Gordon Sondland, U.S. Ambassador to the European Union, told House impeachment investigators on Thursday that President Donald Trump ordered him and other American diplomats to follow Rudy Giuliani's lead on Ukraine policy.
Sondland said in his opening statement (pdf) to the House committees leading the inquiry that he opposed the involvement of Giuliani, Trump's personal lawyer, in U.S.-Ukraine affairs—but ultimately obeyed the president's demands.
"Our view was that the men and women of the State Department, not the president's personal lawyer, should take responsibility for all aspects of U.S. foreign policy towards Ukraine," said Sondland, who was subpoenaed to testify after the Trump administration blocked him from appearing before the House last week.
"Based on the president's direction, we were faced with a choice," said Sondland. "We could abandon the goal of a White House meeting for [Ukranian] President [Volodymyr] Zelensky, which we all believed was crucial to strengthening U.S.-Ukrainian ties and furthering long-held U.S. foreign policy goals in the region; or we could do as President Trump directed and talk to Mr. Giuliani to address the president's concerns."
This one line by #Sondland may end up doing most damage in impeachment inquiry:
"My understanding was that the President directed Mr. Giuliani’s participation, that Mr. Giuliani was expressing the concerns of the President."
Ties Giuliani's nefarious conduct to Donald J. Trump.
— Ryan Goodman (@rgoodlaw) October 17, 2019
Rep. David Cicilline (D-R.I.), a member of the House Foreign Affairs Committee, told reporters Thursday that Sondland's opening remarks were "very damning" for the president and "further confirmation" that Giuliani was running a "shadow State Department effort" to investigate former Vice President Joe Biden.
Sondland said he didn't realize "until much later" that Giuliani was pressuring Ukraine to launch a probe into Biden.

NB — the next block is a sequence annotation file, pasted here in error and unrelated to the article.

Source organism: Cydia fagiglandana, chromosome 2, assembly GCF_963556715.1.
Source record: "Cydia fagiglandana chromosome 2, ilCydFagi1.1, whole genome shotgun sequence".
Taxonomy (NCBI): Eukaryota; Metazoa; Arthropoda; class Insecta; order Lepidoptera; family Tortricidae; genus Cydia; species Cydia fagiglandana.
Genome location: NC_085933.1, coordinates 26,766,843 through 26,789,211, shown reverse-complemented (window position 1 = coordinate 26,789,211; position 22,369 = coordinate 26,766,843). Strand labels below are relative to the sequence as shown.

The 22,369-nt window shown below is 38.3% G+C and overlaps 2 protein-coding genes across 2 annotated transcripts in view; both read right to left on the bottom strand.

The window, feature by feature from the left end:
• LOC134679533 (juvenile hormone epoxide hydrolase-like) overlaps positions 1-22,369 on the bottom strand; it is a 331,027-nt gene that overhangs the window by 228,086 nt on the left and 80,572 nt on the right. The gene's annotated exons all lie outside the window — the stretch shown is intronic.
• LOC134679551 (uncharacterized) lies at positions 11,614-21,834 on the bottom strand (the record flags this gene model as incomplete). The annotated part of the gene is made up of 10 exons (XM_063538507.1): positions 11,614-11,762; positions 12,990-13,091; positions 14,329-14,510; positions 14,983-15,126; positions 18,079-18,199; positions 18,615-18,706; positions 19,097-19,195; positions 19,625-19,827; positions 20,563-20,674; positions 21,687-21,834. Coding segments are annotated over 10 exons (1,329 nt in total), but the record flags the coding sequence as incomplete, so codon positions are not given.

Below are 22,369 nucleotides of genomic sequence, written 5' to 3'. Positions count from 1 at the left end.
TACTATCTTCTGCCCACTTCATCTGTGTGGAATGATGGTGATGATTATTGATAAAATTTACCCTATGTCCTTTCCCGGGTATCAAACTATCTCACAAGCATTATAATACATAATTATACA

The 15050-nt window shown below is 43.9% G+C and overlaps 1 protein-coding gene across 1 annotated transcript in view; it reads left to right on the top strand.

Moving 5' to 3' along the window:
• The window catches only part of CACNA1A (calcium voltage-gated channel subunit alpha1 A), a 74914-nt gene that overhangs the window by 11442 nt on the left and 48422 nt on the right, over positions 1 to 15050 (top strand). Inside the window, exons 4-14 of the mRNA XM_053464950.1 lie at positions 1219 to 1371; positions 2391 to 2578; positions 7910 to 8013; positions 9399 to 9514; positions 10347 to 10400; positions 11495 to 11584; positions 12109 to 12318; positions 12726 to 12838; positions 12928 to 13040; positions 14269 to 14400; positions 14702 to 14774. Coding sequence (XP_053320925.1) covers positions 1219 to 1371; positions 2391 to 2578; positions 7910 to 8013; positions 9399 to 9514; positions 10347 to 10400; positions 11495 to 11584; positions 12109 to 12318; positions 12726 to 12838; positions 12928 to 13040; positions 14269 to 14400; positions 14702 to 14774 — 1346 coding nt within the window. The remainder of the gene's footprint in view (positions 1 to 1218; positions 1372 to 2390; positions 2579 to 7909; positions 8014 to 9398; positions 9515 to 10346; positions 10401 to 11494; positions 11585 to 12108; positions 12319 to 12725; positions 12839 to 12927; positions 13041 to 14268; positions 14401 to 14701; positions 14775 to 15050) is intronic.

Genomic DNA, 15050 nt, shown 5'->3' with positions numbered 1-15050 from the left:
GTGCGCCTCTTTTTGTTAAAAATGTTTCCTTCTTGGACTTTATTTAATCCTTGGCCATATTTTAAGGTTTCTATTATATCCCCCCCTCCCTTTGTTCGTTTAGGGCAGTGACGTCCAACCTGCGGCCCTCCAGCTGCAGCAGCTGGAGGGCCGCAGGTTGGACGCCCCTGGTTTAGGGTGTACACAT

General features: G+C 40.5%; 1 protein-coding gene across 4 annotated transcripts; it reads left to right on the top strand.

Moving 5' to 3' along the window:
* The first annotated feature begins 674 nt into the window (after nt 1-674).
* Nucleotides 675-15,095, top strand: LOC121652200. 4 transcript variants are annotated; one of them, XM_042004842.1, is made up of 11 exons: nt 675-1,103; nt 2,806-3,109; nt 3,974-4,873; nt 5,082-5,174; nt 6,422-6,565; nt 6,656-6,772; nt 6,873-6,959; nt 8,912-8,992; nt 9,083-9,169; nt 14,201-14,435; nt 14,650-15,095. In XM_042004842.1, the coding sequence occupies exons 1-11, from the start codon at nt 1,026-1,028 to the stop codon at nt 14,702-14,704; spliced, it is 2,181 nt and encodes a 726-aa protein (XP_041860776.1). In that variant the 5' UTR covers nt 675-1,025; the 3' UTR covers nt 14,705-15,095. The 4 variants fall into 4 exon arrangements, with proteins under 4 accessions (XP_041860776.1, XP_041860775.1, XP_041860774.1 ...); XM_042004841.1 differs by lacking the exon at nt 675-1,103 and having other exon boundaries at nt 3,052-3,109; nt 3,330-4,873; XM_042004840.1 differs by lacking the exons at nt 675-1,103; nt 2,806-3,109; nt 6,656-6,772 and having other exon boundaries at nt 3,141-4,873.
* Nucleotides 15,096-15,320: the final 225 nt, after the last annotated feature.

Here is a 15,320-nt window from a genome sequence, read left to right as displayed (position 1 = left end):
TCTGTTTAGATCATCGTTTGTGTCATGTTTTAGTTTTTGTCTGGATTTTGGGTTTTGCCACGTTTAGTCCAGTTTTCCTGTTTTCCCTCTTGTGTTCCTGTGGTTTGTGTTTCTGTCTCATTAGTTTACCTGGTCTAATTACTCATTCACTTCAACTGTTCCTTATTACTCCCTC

Critics responded to Sondland's claim, which absolves him of complicity in potential wrongdoing, with skepticism. Washington Post reporter Aaron Blake noted on Twitter that "multiple stories" had been written about Giuliani's desire for an investigation into Biden.
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"Mr. Giuliani has spearheaded the effort among conservatives to publicize and encourage the new investigation in Ukraine," the New York Times reported on May 1. Sondland said in his deposition that Trump instructed diplomats to work with Giuliani on Ukraine during a meeting on May 23.
As Sondland arrived at the Capitol to deliver his testimony, NBC reporter Geoff Bennett asked Sondland whether he is appearing before House investigators to "salvage" his reputation.
"I don't have a reputation to salvage," said Sondland.
Sondland refused to comment on whether there was a quid pro quo between Trump and Ukraine.
WATCH: @GeoffRBennett reminds a man how the free press works after the man puts his hands on him while he tries to question Amb. Sondland ahead of Sondland's testimony before Congress this morning. https://t.co/dWJIIH3B4A pic.twitter.com/k5EcMisnzE
— NBC News (@NBCNews) October 17, 2019
In his deposition, Sondland said he called Trump directly and asked him, "What do you want from Ukraine?"
"The president responded, 'Nothing. There is no quid pro quo.' The president repeated: 'no quid pro quo' multiple times," Sondland said. "This was a very short call. And I recall the president was in a bad mood."
As Common Dreams reported earlier this month, text exchanges released by House Democrats showed that Sondland attempted to assauge concerns about the president's actions raised by Bill Taylor, a top U.S. diplomat in Ukraine.
"Are we now saying that security assistance and WH meeting are conditioned on investigations?" Taylor asked in one September exchange.
Sondland replied simply, "Call me."